The day before Christmas and I’m celebrating my mother’s ninetieth birthday party at the Hard Rock Casino in Tampa, Florida. Raised in the chaos, the sense of something destructive and hidden lurking in our home, the slow, painful awareness of my mother’s addictions, I was hardly elated by my son’s suggestion that we celebrate her birthday here, but at ninety I suppose she is entitled to doing what gives her pleasure. My son hands her a big wad of hundreds and off she goes, clutching her pocketbook and her cane, and more alive than I’ve seen her for a while. Sitting mesmerized in front of the slot machines she is young again. I stay long enough to feel my revulsion for all the thinly disguised hypnotic inducements; the pulsation of the music, the perfectly timed flashing of neon, the over stimulation, the sleepwalking vendors handing out liquor and cigarettes. Not one window, not one exit sign, open twenty four hours every day of the week.  Next morning my mother wakes early and returns to the floor. I look for an exit, somewhere to peek out at real sunshine, but the place is a maze, the exits intentionally hard to locate.

Not the way I envisioned spending Christmas, a sweet and holy day, a day of peace and hope, a day I recall from a folk song speaking of the momentary and spontaneous truce between Germans and allies who simultaneously began to sing Silent Night in their respective languages. Peace; a deep yearning of the soul to experience the exquisite stillness of the night sky, or at least of what we perceive of the night sky. In actuality physicists tell us that there is much happening in that vast empty space that we ordinarily cannot perceive. And yet there is also, paradoxically, infinite space. No matter how much is happening, no matter how many stars are birthing, dying, colliding, no matter how many black holes are luring matter beyond the event horizon, space is not affected.

Big mind, according to Buddhism, is empty and spacious. Spacious mind is always here no matter how cluttered our small minds become with fears, cravings, judgments and sorrows. It asks nothing of us, not even to drop our reactivity, positions and closets filled with stale facts and data about reality. It does not ask us to drop our self- delusions, identities and endless projections through which we perceive the world. It does not ask to be recognized. But it offers the hope of peace.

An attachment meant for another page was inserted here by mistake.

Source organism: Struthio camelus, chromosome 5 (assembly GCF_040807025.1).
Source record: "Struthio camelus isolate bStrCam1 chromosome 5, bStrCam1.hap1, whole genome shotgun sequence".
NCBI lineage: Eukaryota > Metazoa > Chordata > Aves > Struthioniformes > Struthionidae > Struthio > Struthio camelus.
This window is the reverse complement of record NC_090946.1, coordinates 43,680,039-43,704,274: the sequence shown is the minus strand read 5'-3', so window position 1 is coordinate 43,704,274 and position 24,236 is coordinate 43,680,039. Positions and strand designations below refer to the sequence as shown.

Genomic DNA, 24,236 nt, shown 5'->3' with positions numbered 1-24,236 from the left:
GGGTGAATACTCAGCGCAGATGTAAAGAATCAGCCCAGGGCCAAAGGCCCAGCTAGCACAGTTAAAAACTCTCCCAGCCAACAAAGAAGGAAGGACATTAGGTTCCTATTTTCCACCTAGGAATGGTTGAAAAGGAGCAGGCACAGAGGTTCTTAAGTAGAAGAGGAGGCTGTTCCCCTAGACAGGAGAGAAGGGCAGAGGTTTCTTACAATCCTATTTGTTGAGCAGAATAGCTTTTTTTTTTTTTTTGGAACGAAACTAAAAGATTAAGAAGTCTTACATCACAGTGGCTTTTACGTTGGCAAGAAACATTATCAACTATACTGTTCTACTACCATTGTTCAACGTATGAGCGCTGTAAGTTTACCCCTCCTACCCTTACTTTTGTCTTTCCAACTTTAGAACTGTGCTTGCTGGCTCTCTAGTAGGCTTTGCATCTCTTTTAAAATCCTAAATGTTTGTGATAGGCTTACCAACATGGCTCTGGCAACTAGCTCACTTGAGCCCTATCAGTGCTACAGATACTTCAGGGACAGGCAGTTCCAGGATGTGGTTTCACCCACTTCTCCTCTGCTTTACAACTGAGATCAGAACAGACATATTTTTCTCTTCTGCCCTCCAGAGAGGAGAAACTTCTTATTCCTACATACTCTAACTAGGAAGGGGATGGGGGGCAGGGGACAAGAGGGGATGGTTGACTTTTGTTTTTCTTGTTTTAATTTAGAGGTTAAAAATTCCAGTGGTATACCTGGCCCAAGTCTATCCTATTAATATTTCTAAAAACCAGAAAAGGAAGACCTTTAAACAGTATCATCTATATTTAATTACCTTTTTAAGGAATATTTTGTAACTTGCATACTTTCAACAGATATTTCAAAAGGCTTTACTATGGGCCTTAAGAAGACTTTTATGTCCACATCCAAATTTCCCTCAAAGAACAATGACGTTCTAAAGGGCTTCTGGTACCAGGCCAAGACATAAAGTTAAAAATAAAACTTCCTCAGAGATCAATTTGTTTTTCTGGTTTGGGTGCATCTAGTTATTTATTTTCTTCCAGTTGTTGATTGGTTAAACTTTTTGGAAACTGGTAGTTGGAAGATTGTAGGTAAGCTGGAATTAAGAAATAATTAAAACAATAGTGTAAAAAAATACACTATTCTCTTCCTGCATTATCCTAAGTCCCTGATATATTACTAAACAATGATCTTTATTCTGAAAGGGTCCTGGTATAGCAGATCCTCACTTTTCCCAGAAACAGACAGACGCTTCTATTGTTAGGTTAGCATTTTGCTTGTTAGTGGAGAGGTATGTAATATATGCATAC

It is now Christmas and the family is toasting my mother and offering her our gratitude. Every person at the table owed their existence to her. Suddenly my resentment is gone. Had her demons, and the traumas of her childhood profoundly impacted me? Of course, but she had also changed a thousand diapers and fed me ten thousand meals. She did indeed offer me life.

After dinner they all return to the macabre world of slots and flashing neon and a consciousness that felt dense and sluggish. I retreat to my  room. In the elevator a middle-aged woman with a rotund belly and sweet smile strikes up a conversation. She asks me if I’ve been lucky. I offer a neutral nod and politely ask her the same. I’m luck to be alive, she tells me. I should have been down under but My Lord keeps offering me His hand. She then offers me a voucher for a free alcoholic beverage, a Christmas present. I don’t drink but I accept it in gratitude for her generosity.

Suddenly, surprisingly, the casino ceases to be the threat conjured up by childhood memories, or the mastermind game designed by a cabal of powerful and evil forces taking advantage of the empty hole at the core of all human beings. Who am I to judge? Who am I to put myself apart from or beyond it all?

My consciousness becomes slippery, like Teflon, a river of time where events are carried out to the vast ocean. The river flows through me, and I feel the spaciousness of Big Mind. It is now a silent night, a holy night. I have found the exit, or the exit has found me. It did not come by my escaping, but by opening and accepting life on its own terms. I cease resisting, judging and resenting. Life in this moment is not showing up the way I want it, but rather, the way it is. Holiness comes through accepting it all, and through the unexpected kindness of a woman grateful to be alive, who gifts me a voucher and a smile.